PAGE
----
Rare Okapi Calf Doing Well at Missouri Zoo
ST. LOUIS − A rare okapi -- something of a cross between a giraffe and a zebra -- born at the St. Louis Zoo this summer is doing well despite a shaky relationship with its mother, zoo officials said Wednesday.
Badru, a male, was born July 1 and can be seen by the public most days from 1:30 p.m. to 2:30 p.m. at the zoo's Red Rocks area near the camels. The zoo, in Forest Park, is free and open every day except Christmas and New Year's Day.
The okapi is the only relative of the giraffe and its head resembles that of the giraffe. But the okapi has a shorter neck, a reddish chestnut color on the trunk, and stripes on its legs.
"People see it and think we've done some sort of magic breeding between the giraffe and zebra," said Martha Fischer, curator of mammals/ungulates at the zoo.
It is considered to be the rarest animal in captivity. Zoo officials said there are just 87 okapis in 22 American zoos, including five in St. Louis.
Badru weighed 33 pounds at birth, considered on the low-end of average, Fischer said.
But shortly after birth, the trouble began.
Badru was the first calf of his mother, Hisani, who was frightened by the delivery and attacked the calf, breaking his leg.
Zoo officials were monitoring the birth on video and quickly separated the two. A zoo surgeon repaired the leg. Badru has thrived under the care of keepers, who have bottle-fed him and observed him around the clock, the zoo said. He now weights 150 pounds.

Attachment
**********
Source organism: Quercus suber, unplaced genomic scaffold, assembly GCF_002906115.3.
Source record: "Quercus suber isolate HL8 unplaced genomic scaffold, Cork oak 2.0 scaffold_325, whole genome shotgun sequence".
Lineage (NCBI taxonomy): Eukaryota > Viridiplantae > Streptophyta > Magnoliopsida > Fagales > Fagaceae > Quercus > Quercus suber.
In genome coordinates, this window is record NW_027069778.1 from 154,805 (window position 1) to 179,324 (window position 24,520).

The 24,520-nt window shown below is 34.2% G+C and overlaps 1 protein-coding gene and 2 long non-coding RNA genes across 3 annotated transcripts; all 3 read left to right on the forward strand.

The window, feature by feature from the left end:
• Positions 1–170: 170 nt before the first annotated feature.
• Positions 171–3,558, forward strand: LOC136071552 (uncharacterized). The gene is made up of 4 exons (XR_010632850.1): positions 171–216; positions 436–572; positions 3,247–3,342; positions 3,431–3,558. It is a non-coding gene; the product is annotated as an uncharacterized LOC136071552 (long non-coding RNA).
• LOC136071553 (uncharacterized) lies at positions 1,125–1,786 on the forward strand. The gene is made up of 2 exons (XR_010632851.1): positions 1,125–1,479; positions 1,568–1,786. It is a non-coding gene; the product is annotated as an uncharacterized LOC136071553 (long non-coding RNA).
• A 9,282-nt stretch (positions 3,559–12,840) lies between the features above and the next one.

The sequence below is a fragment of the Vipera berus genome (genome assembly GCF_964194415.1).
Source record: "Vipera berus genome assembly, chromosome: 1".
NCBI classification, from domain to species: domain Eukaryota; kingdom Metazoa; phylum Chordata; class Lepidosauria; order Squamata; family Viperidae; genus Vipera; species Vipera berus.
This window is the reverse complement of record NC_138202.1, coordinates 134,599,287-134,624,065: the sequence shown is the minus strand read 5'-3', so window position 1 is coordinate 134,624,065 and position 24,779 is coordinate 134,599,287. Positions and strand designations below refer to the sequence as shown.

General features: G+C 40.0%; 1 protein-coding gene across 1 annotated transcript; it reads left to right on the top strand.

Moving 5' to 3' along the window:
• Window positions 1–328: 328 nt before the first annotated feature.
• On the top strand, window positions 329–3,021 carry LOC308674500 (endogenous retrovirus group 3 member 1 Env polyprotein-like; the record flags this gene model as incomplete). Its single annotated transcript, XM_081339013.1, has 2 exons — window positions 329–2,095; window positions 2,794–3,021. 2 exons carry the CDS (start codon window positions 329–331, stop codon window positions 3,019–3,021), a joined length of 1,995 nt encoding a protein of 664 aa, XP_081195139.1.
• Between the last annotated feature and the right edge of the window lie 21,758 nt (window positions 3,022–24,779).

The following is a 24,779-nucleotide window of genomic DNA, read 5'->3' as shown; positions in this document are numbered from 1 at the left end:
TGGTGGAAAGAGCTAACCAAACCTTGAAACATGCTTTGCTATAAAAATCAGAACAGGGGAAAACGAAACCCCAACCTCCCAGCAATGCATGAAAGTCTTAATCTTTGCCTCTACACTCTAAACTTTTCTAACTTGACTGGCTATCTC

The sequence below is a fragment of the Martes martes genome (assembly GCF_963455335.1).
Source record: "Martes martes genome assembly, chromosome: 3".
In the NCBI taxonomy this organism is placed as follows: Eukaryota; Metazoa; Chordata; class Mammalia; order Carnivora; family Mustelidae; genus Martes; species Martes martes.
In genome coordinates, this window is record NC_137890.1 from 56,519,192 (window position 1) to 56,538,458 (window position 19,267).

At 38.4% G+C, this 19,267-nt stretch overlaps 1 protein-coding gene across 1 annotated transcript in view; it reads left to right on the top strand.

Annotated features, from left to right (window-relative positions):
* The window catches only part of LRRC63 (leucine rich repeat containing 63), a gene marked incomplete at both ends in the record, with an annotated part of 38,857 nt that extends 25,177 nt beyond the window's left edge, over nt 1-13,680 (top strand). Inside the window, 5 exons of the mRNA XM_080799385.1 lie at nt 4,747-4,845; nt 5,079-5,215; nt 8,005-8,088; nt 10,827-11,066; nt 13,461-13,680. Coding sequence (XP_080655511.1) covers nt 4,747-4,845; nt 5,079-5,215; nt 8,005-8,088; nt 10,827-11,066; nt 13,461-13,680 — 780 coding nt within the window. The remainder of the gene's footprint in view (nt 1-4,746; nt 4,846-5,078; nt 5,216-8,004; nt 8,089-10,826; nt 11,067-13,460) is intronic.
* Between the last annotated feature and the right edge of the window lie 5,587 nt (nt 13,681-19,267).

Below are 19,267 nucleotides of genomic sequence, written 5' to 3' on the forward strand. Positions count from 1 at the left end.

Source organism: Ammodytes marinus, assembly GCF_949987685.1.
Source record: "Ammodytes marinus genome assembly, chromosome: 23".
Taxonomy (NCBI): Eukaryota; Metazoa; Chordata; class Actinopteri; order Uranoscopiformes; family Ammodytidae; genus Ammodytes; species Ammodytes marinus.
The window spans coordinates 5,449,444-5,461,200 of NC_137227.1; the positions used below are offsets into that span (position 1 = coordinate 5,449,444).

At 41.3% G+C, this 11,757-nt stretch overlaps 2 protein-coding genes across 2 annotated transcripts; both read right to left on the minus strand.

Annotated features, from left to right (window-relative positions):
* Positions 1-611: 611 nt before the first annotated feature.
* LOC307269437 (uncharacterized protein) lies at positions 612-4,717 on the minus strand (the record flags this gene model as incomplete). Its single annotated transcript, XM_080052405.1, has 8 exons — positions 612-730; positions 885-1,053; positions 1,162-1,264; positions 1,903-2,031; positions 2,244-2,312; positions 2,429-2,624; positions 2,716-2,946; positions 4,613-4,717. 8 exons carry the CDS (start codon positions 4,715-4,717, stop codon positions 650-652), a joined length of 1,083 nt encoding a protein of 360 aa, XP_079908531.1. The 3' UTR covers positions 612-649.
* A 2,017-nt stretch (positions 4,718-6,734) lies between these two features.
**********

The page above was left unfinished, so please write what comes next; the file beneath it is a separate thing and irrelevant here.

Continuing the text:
The animal's mother is housed in an adjacent stall -- the two can see each other and interact, but they have no physical contact out of fear that the mother might attack again, Fischer said.
Hisani, an 8-year-old, is on loan from Brookfield Zoo in Chicago. The 12-year-old father, Hamaki, is on loan from White Oak Conservation Center in Florida.
Hisani is pregnant again, and zoo officials are hopeful she'll behave better the second time around.
"It's not unusual for a first-time okapi mother to be scared when she has her first calf," Fischer said. "She didn't know what it was.
"It could go either way" with the next calf, Fischer said. "There have been okapi that have attacked their first calves and then been great mothers, And there have been others who just have that tendency. Most okapi mothers are fine."
The okapi was one of the last mammals discovered by the scientific community, in 1901. The zoo said it is a shy and secretive animal -- so much so that little is known about its lifestyle. In the wild, it is found in the rain forests of the Democratic Republic of Congo.
It's numbers in the wild are not known, but the okapi is likely endangered due to hunting and political crises in its native land, the zoo said.
Source: Associated Press